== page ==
Worldwide semiconductor capital equipment spending is projected to surpass $35.4-billion in 2010, a 113.2% increase from 2009 spending of $16.6-billion, according to Gartner. However, Gartner warns that equipment vendors should prepare for slower growth heading into 2011, when worldwide semiconductor capital equipment spending will grow 6,6%.

"The drive to new technology nodes will drive semiconductor equipment growth in 2010," says Klaus Rinnen, managing vice-president at Gartner. "The demand for 40-nanometer (nm) and 45 nm devices is now ramping up, resulting in heavy foundry-based capital spending. Investment at the 3x node by Intel, an increase in spending by NAND memory producers, and the transition to the next generation DDR3 DRAM memory are the key investment growth drivers."
"We could see a slight slowing in orders as 2010 ends, and the industry focuses on macroeconomic conditions. We expect capital equipment growth to continue through 2011, but at a reduced rate, as spending responds to slower growth in the semiconductor markets," says Rinnen.
Following the significant declines in 2009, all segments of the semiconductor capital equipment market will experience exceptionally strong growth in 2010.
The wafer fabrication equipment (WFE) segment will increase 113.3% in 2010, followed by 7.2% growth in 2011. Gartner believes that strong global demand for semiconductors, along with underinvestment in 2008 and 2009, has led to pent-up demand for equipment, and overall utilisation rates will peak in the third quarter of 2010. Then the market will start a slow decline as more capacity comes on line and quarter-on-quarter demand will return to more-normal levels.
After declining 32% in 2009, Gartner predicts that the packaging and assembly equipment (PAE) segment will increase 104.7% in 2010 and grow a nominal 0.7% in 2011. During the forecast period, certain equipment segments will have substantially higher growth. Demand for equipment for advanced processes, such as wafer-level packaging, 3D processes and TSV manufacturing, is expected to grow faster than the overall market. Inspection and process control tools for these advanced packages will also grow above the market rate.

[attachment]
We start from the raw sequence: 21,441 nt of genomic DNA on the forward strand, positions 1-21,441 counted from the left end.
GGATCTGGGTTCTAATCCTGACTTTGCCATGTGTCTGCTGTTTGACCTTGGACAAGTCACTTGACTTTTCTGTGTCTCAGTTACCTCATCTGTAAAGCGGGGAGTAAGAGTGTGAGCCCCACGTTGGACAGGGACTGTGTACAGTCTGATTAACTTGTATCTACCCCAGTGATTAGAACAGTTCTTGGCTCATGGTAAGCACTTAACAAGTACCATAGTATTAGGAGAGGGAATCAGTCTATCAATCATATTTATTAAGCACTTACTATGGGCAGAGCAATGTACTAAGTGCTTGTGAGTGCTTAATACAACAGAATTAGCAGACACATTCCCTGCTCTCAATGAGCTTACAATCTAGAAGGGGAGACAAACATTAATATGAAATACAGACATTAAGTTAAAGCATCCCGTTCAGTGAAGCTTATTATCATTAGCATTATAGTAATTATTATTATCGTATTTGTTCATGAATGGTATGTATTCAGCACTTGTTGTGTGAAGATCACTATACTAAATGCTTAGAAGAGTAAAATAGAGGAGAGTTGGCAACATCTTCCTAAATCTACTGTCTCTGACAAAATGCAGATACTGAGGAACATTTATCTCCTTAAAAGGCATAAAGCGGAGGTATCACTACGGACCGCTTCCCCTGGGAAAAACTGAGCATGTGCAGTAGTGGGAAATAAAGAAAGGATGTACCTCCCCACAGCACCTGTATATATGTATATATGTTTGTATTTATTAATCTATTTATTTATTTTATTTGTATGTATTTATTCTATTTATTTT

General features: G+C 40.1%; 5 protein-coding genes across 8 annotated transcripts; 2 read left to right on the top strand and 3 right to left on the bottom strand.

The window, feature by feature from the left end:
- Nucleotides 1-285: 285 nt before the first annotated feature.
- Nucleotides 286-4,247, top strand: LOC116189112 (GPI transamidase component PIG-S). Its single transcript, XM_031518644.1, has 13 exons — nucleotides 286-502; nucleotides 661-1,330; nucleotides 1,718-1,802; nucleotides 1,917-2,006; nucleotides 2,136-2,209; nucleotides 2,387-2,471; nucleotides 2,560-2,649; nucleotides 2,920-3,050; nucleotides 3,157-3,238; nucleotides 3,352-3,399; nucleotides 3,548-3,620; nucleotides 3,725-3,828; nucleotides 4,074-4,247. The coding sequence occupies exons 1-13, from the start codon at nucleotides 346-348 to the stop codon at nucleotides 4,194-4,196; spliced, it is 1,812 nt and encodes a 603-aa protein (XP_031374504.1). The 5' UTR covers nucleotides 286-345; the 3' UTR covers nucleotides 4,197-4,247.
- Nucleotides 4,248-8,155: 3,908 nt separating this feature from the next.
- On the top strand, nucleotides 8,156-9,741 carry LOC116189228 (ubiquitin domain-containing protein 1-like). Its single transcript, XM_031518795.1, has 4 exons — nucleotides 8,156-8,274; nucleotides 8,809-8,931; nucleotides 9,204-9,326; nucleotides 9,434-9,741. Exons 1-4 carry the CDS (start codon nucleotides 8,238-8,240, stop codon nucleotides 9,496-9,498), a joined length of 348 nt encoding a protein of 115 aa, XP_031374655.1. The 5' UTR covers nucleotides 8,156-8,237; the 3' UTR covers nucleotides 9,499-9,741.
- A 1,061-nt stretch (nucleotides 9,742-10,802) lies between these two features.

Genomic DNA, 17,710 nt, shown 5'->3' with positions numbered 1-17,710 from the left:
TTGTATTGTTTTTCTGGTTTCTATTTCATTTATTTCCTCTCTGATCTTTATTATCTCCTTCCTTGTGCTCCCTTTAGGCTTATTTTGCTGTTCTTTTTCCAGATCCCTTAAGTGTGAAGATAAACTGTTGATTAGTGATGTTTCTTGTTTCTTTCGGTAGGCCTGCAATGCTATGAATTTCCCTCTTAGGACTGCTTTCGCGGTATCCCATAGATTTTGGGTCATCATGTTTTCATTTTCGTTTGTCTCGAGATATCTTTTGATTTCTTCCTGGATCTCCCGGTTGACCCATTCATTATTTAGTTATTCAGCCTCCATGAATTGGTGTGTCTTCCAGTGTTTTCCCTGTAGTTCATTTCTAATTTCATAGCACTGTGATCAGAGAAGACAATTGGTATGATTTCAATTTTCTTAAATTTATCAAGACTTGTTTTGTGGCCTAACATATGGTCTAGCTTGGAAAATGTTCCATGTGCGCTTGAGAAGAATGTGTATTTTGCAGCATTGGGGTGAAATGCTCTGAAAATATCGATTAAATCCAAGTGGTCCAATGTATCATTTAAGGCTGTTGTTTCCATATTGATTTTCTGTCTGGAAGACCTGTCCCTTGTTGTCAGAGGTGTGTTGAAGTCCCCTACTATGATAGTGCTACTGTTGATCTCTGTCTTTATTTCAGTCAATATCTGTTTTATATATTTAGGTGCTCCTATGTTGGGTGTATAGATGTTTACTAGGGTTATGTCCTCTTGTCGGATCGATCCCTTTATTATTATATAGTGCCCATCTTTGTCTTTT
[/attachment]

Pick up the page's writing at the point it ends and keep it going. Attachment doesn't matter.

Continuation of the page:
The worldwide automated test equipment (ATE) market will grow by more than 133% in 2010. The ATE market bottomed in the first quarter of 2009 and has realised substantial quarterly gains since that time. Growth has accelerated through the first quarter of this year and is expected to make sizeable gains through the third quarter, bringing the overall test market its first growth year since 2006. While the ATE market will grow substantially this year, it fell to very low levels last year, with the memory test segment declining below the $200-million mark.
"For 2010, the semiconductor equipment industry will experience exceptionally strong growth, as we emerge from a very costly and deep recession," says Rinnen. "Given this exceptional growth, there is a possibility that the honeymoon could end in 2011, which may help to mitigate the boom/bust scenario typical of previous cycles. However, if capacity expansion continues unchecked, a more severe and premature down cycle could occur in 2013. How quickly memory producers react as the market softens and average selling prices (ASPs) decline will likely determine if the market can avoid the massive drops of recent years."